BMW Hybrids Combine Efficiency and Excitement

When you think of hybrid cars, BMW is probably not the first automotive brand that comes to mind. So you might be surprised to learn that BMW started selling its first hybrid nearly three years ago. The makers of the ultimate driving machine can now point to four different hybrid vehicles, including the X6 SUV, 7-Series, 5-Series—and as of last month—the first hybrid version of its 3-Series model.

The 2013 BMW 3-Series ActiveHybrid is now available through select dealerships on eBay Motors. Don’t expect Prius-levels of efficiency on any BMW hybrids, however. The gas-electric technology is intended to offer only slightly better fuel economy than its pure gasoline models—but without an iota of compromise when it comes to performance. In other words, the ActiveHybrid 3 is fast, offering the same acceleration as a 335i, but with the MPG of the less powerful BMW 328i.

The EPA estimates city mileage on the 3-series hybrid at 25 MPG, compared to the 335i’s 23 MPG. The highway mileage for both vehicles is 33 MPG.

BMW describes the core philosophy of its technology as “EfficientDynamics.” That’s marketing lingo for maximizing efficiency, while making the car as dynamic (see: sporty) as possible.

We can also translate that to what’s happening under the hood of the ActiveHybrid 3. The 3-Series hybrid powertrain employs a twin-scroll turbocharged 3.0-liter inline-six with a 55-horsepower electric motor, a lithium-ion battery pack, and an eight-speed automatic transmission. Total horsepower is 335 ponies. The hybrid can travel on electric power for about two-and-a-half miles at an average speed of 22 mph. The electric motor can power the sedan at speeds of up to 37 mph alone.

Pricing for the BMW 3-Series ActiveHybrid starts just past $50,000—nearly $7,000 more than the 335i. This model on eBay is listed at $60,770.00 That price premium, which has also been applied to other BMW hybrids, helps explain why hybrid-electric Bimmers have not been big sellers. BMW has developed a line of hybrids, but has been cautious to produce or sell very many of them. The company appears to be keener on cars that use bigger jolts of electricity—like the all-electric futuristic i3 expected in 2013, and the outrageously cool i8 plug-in hybrid sports car due the following year.

Then again, BMW is leaving no stone unturned. In June 2012, the German automaker signed an agreement to collaborate with the hybrid leader, Toyota. The two companies will work on fuel cells, lightweight materials and powertrain electrification. “Toyota and the BMW Group share the same strategic vision of sustainable individual future mobility,” said Norbert Reithofer, chairman of the board of BMW. “Together we have a great opportunity to continue leading our industry through this transformation.”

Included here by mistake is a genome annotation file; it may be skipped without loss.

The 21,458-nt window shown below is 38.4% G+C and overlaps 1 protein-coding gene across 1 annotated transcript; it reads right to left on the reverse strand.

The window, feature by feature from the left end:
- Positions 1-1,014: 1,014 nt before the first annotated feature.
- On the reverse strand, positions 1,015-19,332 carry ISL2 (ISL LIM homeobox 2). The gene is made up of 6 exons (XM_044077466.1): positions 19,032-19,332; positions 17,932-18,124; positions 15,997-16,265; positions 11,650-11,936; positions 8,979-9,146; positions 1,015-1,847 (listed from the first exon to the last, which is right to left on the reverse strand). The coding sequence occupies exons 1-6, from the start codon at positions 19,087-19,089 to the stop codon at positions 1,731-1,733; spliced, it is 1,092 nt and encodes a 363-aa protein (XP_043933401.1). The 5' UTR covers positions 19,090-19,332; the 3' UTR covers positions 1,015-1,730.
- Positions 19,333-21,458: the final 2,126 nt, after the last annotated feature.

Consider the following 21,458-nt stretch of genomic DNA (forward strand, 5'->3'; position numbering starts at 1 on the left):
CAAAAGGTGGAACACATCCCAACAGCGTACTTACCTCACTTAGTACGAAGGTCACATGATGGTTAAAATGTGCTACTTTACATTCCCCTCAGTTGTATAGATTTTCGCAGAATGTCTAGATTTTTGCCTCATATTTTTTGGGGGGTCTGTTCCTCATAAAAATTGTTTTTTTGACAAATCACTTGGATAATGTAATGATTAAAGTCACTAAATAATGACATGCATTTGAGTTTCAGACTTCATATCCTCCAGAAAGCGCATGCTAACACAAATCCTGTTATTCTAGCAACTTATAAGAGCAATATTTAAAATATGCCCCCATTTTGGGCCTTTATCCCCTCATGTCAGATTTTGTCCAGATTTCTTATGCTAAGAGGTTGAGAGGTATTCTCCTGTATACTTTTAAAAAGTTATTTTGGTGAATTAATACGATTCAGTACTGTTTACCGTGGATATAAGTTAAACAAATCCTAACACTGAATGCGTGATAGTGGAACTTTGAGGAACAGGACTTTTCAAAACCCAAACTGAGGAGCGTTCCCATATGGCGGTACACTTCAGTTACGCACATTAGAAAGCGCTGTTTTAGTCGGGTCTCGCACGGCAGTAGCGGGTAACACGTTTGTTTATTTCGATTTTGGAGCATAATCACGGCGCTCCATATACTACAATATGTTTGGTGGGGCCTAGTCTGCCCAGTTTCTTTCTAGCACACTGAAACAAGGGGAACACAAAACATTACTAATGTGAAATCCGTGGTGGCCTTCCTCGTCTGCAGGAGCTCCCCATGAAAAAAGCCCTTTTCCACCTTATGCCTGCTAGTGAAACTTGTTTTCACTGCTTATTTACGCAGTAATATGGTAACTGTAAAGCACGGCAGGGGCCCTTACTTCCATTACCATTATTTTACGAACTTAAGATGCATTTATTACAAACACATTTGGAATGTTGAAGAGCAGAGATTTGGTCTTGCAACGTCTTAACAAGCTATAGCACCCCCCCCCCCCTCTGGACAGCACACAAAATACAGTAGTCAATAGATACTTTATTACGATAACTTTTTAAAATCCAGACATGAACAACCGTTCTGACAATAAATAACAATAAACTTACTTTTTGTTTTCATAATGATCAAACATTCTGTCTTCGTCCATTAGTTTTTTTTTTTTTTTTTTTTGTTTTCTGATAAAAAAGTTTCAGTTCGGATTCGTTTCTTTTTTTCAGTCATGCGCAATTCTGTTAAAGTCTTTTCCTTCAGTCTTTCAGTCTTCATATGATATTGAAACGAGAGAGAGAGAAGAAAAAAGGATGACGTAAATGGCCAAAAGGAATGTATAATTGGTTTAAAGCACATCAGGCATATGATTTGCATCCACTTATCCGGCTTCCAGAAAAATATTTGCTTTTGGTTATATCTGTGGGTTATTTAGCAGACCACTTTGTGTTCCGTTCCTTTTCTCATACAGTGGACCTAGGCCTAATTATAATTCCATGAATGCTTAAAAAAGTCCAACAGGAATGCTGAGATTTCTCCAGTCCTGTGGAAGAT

The 3-Series ActiveHybrid gives you a chance to directly experience the power of BMW’s vision of a sustainable mobility today.

Photo Credit: BMW USA

For more information about fuel efficient cars, visit eBay Green Driving.


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Warren Webber
Warren Webberabout a year ago

Live long and prosper

Melania Padilla
Melania Padilla2 years ago

Love german vehicles!

Magdalen B.
Magdalen B.3 years ago

Er... have they paid for this advert?

Marie W.
Marie W.3 years ago

Nice but pricey...

Jane H.
Jane H.3 years ago

Prius cars are best so far.

Fred Krohn
Fred Krohn3 years ago

The Baker Electric scooted around in the 1930s on lead-acid and nickel-iron battery systems for a lot cheaper than these well-engineered but way overpriced German machines, and the 1950s Packards got better than 30 MPG with a big turbocharged Straight 8 in an all-steel car. The earlier Porsche-designed 'KDF' from Volkswagen (this is the original Beetle!) got over 40mpg and the East German plastic 'Trabant' could be coaxed into giving about 35mpg or better from its little 2-stroke power plant (when it would run at all). So where is the actual miracle, as in 70mpg or better, from the 'hybrid' technology?

Sue H.
Sue H.3 years ago

Sure not in my budget! I'm not interested in"status symbol" vehicles, just want something that will get me there and back for at least 10 years.

Kath P.
Kath P.3 years ago

Now if I win the Lotto (which I don't play) I'll have enough to buy one of these cars ;-)

Rosie Jolliffe
Rosie Lopez3 years ago

excitement? more like terror when i look at the price! no thank u

Robin R.
Robin R.3 years ago

It doesn't surprise me that BMW has hybrid cars; it also doesn't surprise me that they jacked up the price. When public demand for a product or technology goes up, all the major companies get on board - and charge people as much as they can get away with. It's just too bad that when something is popular because the future of our planet is dependant on the change, companies still feel that it is ok to overcharge people who want to improve the world but might not be able to afford to with the price hikes.